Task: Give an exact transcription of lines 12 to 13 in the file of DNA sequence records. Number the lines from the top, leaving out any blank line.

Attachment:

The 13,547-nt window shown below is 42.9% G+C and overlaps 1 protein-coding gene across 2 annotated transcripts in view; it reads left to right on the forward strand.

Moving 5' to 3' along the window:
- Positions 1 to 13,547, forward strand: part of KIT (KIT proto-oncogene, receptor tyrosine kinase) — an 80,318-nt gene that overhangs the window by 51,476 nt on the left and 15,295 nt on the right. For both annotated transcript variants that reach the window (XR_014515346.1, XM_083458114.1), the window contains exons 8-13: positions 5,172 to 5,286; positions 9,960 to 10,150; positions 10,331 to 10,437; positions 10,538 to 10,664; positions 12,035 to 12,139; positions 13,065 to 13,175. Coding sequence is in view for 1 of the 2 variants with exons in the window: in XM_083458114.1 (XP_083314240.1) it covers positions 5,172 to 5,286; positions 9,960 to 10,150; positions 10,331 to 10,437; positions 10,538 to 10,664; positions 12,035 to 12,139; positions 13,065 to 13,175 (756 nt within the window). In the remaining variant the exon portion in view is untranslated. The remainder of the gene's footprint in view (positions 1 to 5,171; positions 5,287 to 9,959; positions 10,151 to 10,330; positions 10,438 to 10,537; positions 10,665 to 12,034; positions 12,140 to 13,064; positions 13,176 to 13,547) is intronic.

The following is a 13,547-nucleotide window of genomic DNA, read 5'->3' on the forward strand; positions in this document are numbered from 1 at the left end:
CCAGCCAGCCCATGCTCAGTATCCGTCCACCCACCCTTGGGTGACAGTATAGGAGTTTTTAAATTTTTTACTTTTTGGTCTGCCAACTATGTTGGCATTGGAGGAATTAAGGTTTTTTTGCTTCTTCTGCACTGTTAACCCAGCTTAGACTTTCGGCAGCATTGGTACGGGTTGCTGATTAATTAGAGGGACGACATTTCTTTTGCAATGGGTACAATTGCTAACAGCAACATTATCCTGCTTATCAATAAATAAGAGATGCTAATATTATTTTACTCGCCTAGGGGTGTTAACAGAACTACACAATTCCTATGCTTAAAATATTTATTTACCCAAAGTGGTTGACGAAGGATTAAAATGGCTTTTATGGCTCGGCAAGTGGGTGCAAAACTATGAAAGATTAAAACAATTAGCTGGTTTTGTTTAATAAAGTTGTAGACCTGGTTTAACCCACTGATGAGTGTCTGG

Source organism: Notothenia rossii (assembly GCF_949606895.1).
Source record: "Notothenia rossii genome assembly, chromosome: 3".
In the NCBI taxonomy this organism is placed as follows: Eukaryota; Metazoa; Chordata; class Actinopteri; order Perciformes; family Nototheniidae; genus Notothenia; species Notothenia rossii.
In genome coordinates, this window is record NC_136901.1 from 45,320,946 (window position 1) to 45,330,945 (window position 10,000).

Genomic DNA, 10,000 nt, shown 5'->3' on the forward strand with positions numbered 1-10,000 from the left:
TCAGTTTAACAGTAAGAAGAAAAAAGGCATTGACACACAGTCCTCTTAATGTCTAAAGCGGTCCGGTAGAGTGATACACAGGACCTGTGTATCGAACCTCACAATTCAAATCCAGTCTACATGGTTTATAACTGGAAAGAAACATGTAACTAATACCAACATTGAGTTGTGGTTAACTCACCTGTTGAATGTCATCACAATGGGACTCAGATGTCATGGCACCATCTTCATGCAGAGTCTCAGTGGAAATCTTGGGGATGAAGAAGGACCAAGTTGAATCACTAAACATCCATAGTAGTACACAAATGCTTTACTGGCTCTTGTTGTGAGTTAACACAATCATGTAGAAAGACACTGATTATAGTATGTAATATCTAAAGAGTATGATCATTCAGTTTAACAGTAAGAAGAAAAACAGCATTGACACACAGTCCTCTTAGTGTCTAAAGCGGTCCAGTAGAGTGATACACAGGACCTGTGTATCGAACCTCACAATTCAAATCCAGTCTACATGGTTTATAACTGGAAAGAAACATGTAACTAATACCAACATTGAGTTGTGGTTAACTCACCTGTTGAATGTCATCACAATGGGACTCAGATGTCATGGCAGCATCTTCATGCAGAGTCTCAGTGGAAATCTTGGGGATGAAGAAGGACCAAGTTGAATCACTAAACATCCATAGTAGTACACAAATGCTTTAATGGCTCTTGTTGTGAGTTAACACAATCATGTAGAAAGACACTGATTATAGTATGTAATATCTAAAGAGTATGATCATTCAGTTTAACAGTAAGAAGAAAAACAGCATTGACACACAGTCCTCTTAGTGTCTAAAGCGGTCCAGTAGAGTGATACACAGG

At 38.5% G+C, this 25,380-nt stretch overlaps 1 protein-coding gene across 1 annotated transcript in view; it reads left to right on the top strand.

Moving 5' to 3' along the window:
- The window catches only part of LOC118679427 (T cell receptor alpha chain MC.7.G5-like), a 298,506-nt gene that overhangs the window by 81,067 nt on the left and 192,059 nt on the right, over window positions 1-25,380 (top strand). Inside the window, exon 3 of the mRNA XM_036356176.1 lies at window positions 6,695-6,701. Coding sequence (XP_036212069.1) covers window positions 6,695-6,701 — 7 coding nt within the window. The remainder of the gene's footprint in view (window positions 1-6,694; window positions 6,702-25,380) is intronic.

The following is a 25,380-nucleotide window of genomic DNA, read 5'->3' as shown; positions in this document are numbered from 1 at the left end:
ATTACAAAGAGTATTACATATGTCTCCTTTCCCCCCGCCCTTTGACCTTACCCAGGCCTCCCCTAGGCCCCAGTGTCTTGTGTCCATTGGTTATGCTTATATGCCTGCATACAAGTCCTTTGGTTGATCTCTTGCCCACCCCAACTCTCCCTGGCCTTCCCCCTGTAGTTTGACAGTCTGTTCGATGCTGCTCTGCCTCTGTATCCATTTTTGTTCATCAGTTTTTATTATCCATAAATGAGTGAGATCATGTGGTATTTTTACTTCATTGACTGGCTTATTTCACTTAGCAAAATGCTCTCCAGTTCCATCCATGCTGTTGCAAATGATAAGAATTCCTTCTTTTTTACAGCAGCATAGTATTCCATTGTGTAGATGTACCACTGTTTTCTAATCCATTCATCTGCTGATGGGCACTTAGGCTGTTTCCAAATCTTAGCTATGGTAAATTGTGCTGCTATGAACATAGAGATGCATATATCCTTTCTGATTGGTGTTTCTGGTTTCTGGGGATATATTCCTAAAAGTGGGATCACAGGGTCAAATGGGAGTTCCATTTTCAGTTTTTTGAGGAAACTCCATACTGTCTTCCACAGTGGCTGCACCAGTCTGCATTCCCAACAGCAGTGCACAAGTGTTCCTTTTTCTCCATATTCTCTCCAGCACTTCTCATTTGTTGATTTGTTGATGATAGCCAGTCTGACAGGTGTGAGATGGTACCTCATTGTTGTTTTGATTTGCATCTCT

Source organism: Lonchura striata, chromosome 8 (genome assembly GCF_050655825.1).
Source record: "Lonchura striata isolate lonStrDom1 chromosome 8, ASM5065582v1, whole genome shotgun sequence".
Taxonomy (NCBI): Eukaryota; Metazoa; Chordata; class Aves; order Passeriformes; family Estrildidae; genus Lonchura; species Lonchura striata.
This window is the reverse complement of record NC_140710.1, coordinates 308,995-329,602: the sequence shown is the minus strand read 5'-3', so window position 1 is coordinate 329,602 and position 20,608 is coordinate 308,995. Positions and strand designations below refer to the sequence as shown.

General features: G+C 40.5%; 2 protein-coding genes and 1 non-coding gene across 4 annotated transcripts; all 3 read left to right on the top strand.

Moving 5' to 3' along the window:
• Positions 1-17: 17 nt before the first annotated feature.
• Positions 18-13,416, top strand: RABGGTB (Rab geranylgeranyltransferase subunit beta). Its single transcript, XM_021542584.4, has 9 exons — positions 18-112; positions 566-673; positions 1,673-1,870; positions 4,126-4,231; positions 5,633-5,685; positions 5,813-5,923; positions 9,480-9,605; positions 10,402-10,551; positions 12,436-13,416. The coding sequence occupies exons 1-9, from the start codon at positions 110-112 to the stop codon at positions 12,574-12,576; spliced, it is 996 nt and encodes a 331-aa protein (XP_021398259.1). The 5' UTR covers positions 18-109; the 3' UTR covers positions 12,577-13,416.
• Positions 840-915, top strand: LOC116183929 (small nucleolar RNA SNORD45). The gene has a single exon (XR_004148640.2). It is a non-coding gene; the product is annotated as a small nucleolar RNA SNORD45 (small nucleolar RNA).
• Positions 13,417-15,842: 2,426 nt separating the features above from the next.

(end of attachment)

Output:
At 38.5% G+C, this 25,380-nt stretch overlaps 1 protein-coding gene across 1 annotated transcript in view; it reads left to right on the top strand.

Moving 5' to 3' along the window: